Flood damage? You could well be on your own

Flood damage? You could well be on your own

First their boundary wall collapsed in a devastating storm, and then this Umlazi couple’s hopes of getting it rebuilt were dashed when their insurer rejected their claim. It wasn’t that fierce storm which toppled the wall, the insurer said - it was poor construction. The couple asked Wendy Knowler to help…

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Listen to the audio and read the story below: 

In a sense, today’s Consumerwatch show is a follow-on to the one we did just after that massive storm hit KZN on the Easter weekend, nearly four months ago.

On that show, three days after Easter Monday, the day the storm was at its most ferocious, particularly in areas to the south of Durban, I began by saying that insurance assessors would no doubt be working overtime to deal with hundreds of claims.

Wikipedia calls those floods, which claimed the lives of 70 people, “One of the deadliest disasters to hit the country this decade.”

Having spoken to several people in the insurance industry, I said: 

“Clearly, after a storm as massive as the one Durban experienced this week, in most cases insurers would have a pretty hard time trying to claim that the damage was caused by anything other than the extreme force of nature. If a retaining wall which had remained intact for 30 or 40 years and then collapsed during an extraordinarily intense storm, the wall would most likely be considered to have stood the test of time and the claim would be successful.”

Well, Derrick and Philisiwe Mathe of Umlazi had been sitting with a collapsed front wall for three days as I said that; a wall that had withstood many, many storms since being built in 1987 - more than 30 years ago. They bought the house 22 years ago in 1997.

On Easter Monday, it collapsed.

In 22 years they’d never missed an Absa bond payment or Absa Insurance premium.

But the claim was denied.

In an email to the Mathe’s, Absa told them: “Having looked at our service provider’s photos, report and applicable policy terms and conditions, there is not doubt that the boundary wall collapsed due to gradual deterioration and defects in design.

“The retaining wall does not comply with good building standards and the SANS specification for retaining walls. “While the homeowner's policy provides cover for, among other perils, storm and wind, it clearly does not cater for loss or damage brought on by wear, tear, defective construction and maintenance related issues."

Like so many other homeowners, the Mathes were under the impression that the bank inspector who visited the home when they wherein the process of buying it should have picked up if any walls were sub-standard.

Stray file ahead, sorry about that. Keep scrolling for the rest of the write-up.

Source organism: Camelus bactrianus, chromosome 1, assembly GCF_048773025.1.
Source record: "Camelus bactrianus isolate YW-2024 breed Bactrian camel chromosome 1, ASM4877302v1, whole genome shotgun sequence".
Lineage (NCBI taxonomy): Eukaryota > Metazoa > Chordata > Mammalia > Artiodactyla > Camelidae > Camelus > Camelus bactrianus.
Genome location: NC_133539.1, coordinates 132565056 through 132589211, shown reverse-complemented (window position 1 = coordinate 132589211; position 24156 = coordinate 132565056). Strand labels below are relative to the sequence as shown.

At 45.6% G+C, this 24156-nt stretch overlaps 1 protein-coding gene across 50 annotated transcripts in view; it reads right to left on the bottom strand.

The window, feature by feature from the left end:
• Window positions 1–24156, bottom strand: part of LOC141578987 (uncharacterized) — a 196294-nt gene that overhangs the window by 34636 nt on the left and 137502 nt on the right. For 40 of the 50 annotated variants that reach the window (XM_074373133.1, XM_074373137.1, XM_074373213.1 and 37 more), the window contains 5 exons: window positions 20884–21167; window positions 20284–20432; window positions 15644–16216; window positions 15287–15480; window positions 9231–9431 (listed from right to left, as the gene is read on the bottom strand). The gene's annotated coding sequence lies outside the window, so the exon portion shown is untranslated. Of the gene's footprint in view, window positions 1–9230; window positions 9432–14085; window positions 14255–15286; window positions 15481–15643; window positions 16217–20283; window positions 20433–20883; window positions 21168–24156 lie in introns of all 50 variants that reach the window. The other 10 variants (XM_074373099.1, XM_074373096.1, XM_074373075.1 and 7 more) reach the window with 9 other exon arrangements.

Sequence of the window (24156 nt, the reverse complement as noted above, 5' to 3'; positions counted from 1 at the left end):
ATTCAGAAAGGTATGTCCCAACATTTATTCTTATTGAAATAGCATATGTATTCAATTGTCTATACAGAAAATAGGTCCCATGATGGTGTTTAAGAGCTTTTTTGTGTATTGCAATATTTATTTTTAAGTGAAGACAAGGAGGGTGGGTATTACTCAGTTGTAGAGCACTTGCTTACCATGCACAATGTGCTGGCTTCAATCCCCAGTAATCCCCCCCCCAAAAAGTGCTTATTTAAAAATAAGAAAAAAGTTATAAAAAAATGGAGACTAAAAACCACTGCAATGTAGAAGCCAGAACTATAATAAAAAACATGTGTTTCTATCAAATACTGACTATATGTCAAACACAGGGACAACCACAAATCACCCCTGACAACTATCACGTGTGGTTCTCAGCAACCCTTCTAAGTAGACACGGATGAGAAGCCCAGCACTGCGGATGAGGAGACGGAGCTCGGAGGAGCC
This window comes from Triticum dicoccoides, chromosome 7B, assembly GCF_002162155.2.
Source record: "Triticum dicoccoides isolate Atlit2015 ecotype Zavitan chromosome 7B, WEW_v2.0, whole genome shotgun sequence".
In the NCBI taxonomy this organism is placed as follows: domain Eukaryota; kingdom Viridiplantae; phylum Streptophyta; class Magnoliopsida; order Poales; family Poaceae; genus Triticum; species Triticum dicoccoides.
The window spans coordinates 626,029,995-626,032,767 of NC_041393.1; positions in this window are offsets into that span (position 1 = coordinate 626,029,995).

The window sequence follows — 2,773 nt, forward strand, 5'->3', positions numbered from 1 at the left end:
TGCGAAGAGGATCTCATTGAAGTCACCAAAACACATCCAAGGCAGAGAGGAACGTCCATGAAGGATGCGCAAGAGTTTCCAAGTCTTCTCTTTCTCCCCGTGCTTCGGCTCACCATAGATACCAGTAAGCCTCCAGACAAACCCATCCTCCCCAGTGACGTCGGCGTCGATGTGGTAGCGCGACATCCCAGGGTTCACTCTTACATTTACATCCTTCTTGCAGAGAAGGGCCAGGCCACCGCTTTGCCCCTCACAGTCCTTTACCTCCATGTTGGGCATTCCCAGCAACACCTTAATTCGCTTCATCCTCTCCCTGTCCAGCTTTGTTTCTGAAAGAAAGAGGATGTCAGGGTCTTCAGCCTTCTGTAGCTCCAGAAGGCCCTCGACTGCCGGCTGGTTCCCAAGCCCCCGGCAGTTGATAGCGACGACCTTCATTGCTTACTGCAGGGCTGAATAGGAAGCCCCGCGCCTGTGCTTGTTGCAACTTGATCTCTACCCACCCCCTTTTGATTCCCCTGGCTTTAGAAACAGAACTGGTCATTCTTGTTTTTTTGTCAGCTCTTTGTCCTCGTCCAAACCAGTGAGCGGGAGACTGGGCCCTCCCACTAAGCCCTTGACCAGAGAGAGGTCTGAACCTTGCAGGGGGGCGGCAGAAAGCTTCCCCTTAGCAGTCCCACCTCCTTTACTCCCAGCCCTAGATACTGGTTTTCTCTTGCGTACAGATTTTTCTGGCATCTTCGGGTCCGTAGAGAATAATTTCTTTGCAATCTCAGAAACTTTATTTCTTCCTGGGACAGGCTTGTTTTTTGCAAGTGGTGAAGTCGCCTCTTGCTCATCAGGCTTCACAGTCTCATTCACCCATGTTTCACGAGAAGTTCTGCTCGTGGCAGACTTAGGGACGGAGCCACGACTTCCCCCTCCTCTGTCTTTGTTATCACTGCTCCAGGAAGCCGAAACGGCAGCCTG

Mr Mathe told me: “Our understanding was that all necessary documents pertaining to all structures - roof, boundary walls, were all approved by the bank.”

In reality, that bank inspection has nothing to do with assessing an insurance risk - that bank person went to their house to see if there was sufficient value in the property to justify the purchase price, and to provide sufficient security for the bond.

I really don’t think the banks do a good enough job - if any - in explaining that to people at the time.

So the Mathes were left with a repair bill - materials and labour - of almost R30,000. 

Mr Mathe told me that Absa’s internal ombud had ruled in Absa’s favour and from what I understand, the Ombud for Short-Term Insurance did, too. In desperation, the couple travelled to ECR recently and shared their story with our news editor Shaun Ryan, who asked me if I was interested in the story.

So I took up their case with Absa.

I asked: "If that the wall was so badly built, how did it survive all manner of storms for three decades?” And: “Is Absa Insurance comfortable that it has ticked the Treating Customers Fairly box in this case?"

Absa Insurance’s Managing Executive Karen Miller responded: “We have reviewed the matter and the original decision made was in accordance with our policy. However, given the primacy that we place on our customers, the case was reevaluated, including the unique circumstances and the abnormal rainfalls experienced in KwaZulu-Natal. 

“We have decided to offer an ex-gratia payment as a gesture of goodwill for the damages incurred.”

The offer was R10,000. The Mathes have not accepted it yet; they still can’t understand why the claim wasn’t settled in full.
Assuming the Mathe’s accept that R10,000 offer, they are still short of R20,000 to rebuild that wall.

And I know the people of KZN, so I’m pretty confident that somehow that wall is going to be rebuilt. I’m just putting it out there.

As for how to avoid finding yourself in the same position: Before you buy a property, find out what your homeowner’s policy requires in terms of your boundary or retaining wall, and if you don’t know whether yours complies or not, have it professionally assessed.

Often the wall or fence has been extended, when its foundations were constructed to support a much shorter structure.

“If you discover that the walls or other structures are not built according to the required standards, you must disclose this information to your insurer so that they can adequately to assess the risk,” 

That’s the advice of the Ombudsman for Short-Term Insurance, Deanne Wood.

“It may mean that you will have to pay an additional premium in order to enjoy cover for otherwise excluded portions of the property. Or, it may mean that certain portions of the property will be excluded from the ambit of cover,” she said.

Photos of the Mathe’s collapsed boundary wall.

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Also read: A business closed, but what happens to your vouchers? 

To contact Wendy, go to her Facebook page and click on the send email tab.

In case you missed any of the past Consumerwatch shows, find them below:

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